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The Evolution of the Tax Structure of a Reforming Transitional Economy: Hungary 1988–98

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  • David Newbery
  • Tamas Révész

Abstract

The paper analyses the revenue-raising, distributional and incentive effects of the personal tax system in Hungary from the start of the transitional tax reforms of 1988 to 1998, and shows that the tax structure has converged to an almost linear form similar to the more heavily taxed EU countries. The 1998 pension reform has reversed a trend increase in average and marginal tax rates but marginal rates still appear too high for a country wishing to encourage growth and employment creation. Copyright Kluwer Academic Publishers 2000

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File URL: http://hdl.handle.net/10.1023/A:1008708621725
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Bibliographic Info

Article provided by Springer in its journal International Tax and Public Finance.

Volume (Year): 7 (2000)
Issue (Month): 2 (March)
Pages: 209-240

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Handle: RePEc:kap:itaxpf:v:7:y:2000:i:2:p:209-240

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Web page: http://www.springerlink.com/link.asp?id=102915

Related research

Keywords: tax reform; tax burden; efficiency; equity; redistribution; Hungary; transition;

References

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  1. Kornai, J. & Ely, R.T., 1992. "The Postsocialist Transition and the State: Reflections in the Light of Hungarian Fiscal Problems," Harvard Institute of Economic Research Working Papers 1583, Harvard - Institute of Economic Research.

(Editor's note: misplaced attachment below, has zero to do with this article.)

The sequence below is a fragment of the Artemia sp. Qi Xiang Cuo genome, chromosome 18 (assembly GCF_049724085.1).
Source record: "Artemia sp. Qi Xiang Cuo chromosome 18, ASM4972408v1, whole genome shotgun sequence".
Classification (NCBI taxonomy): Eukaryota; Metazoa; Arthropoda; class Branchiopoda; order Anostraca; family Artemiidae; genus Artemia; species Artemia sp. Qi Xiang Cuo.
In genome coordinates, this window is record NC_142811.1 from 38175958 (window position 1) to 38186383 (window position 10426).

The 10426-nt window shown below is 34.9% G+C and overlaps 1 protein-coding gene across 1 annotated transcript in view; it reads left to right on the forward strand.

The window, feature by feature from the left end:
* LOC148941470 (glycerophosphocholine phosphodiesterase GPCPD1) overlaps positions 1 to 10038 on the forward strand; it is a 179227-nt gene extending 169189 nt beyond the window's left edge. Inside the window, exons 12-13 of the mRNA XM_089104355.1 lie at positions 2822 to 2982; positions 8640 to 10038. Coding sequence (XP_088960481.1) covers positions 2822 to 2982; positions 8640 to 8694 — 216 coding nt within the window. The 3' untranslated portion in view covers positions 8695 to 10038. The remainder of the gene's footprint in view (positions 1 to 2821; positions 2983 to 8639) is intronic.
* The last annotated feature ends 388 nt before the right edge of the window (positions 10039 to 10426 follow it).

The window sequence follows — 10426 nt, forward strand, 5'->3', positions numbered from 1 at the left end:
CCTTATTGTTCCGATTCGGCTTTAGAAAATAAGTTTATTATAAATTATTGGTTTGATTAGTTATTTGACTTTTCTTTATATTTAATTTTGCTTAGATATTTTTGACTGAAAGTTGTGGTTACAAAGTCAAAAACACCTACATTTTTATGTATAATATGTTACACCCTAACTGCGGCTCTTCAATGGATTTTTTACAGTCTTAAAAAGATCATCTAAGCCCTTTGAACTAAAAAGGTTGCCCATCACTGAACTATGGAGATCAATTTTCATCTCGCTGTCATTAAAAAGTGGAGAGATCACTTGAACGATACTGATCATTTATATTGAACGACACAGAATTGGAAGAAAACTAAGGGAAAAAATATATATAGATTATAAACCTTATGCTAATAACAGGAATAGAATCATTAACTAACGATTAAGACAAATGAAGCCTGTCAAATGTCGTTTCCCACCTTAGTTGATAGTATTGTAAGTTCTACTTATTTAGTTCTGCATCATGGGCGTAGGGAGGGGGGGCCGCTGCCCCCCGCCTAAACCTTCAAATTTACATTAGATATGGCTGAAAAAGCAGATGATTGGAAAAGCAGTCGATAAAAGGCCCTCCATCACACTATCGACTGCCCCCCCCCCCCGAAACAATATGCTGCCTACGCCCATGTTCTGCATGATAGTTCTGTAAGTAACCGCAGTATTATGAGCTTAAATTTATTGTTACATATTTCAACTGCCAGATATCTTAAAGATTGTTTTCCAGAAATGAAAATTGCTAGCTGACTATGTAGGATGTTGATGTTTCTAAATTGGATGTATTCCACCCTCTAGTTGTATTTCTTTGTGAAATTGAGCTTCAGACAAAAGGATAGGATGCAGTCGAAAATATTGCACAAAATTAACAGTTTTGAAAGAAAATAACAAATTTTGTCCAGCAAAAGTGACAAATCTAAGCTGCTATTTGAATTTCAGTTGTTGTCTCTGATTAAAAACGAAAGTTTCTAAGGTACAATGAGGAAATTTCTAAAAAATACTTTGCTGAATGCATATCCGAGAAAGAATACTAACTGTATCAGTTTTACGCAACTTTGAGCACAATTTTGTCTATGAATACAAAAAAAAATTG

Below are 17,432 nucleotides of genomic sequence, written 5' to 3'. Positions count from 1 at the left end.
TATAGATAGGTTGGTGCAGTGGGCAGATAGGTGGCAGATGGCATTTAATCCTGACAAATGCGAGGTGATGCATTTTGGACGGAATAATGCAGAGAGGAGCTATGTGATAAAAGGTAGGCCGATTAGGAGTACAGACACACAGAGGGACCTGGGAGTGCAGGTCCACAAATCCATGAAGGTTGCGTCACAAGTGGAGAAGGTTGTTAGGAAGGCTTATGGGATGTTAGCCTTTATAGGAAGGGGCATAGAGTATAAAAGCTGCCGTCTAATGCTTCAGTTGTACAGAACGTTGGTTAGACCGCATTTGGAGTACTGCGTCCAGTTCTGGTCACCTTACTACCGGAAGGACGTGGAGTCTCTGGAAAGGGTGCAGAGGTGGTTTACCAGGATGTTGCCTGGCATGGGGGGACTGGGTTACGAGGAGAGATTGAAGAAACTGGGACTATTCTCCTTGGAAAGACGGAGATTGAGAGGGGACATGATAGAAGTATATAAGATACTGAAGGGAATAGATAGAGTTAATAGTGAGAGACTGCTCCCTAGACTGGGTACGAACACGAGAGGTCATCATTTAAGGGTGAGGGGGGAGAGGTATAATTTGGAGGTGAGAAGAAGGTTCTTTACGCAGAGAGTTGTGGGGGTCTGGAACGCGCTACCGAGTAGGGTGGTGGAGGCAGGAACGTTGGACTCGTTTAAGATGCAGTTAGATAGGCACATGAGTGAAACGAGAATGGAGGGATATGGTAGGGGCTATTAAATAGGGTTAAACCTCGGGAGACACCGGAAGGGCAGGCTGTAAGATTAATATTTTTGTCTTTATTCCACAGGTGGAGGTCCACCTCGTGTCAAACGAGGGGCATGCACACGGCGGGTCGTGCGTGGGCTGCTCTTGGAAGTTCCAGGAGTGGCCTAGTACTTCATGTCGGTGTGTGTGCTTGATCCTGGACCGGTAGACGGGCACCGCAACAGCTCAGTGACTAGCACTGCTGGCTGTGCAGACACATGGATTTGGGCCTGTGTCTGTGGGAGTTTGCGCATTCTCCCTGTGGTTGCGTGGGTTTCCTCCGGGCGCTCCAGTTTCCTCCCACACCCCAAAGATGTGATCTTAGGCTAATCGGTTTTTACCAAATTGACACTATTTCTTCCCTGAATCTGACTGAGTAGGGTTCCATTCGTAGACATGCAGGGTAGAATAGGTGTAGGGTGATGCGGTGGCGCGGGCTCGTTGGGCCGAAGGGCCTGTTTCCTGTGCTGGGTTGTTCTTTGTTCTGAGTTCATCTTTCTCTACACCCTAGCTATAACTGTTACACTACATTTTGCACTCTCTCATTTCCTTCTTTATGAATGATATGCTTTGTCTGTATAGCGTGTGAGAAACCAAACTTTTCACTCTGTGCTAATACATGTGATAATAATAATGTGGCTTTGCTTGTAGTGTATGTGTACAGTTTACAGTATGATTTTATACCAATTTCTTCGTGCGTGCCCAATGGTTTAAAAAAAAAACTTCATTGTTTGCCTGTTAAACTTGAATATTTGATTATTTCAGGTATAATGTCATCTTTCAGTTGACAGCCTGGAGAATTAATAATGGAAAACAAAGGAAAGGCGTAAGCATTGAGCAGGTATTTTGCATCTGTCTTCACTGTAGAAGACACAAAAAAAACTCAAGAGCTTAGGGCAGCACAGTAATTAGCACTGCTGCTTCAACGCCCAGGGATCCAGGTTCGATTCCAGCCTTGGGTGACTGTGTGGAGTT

2. Jarvis, Sarah & Pudney, Stephen, 1995. "Redistributive Policy in a Transition Economy: The Case of Hungary," CEPR Discussion Papers 1117, C.E.P.R. Discussion Papers.
  3. Newbery, David M., 1997. "Optimal tax rates and tax design during systemic reform," Journal of Public Economics, Elsevier, vol. 63(2), pages 177-206, January.
  4. Atkinson,Anthony Barnes & Micklewright,John, 1992. "Economic Transformation in Eastern Europe and the Distribution of Income," Cambridge Books, Cambridge University Press, number 9780521438827, April.
  5. David M Newbery, 1993. "Tax and expenditure policies in Hungary ," The Economics of Transition, The European Bank for Reconstruction and Development, vol. 1(2), pages 245-272, 06.
  6. Atkinson, Anthony B., 1970. "On the measurement of inequality," Journal of Economic Theory, Elsevier, vol. 2(3), pages 244-263, September.
  7. Newbery, David M G, 1995. "Tax and Benefit Reform in Central and Eastern Europe," CEPR Discussion Papers 1167, C.E.P.R. Discussion Papers.
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Cited by:
  1. Tomasz Jedrzejowicz & Gabor Kiss & Jana Jirsakova, 2009. "How to measure tax burden in an internationally comparable way?," National Bank of Poland Working Papers 56, National Bank of Poland, Economic Institute.
  2. Georgia Kaplanoglou, 2004. "Household Consumption Patterns, Indirect Tax Structures and Implications for Indirect Tax Harmonisation - A Three Country Perspective," The Economic and Social Review, Economic and Social Studies, vol. 35(1), pages 83-107.

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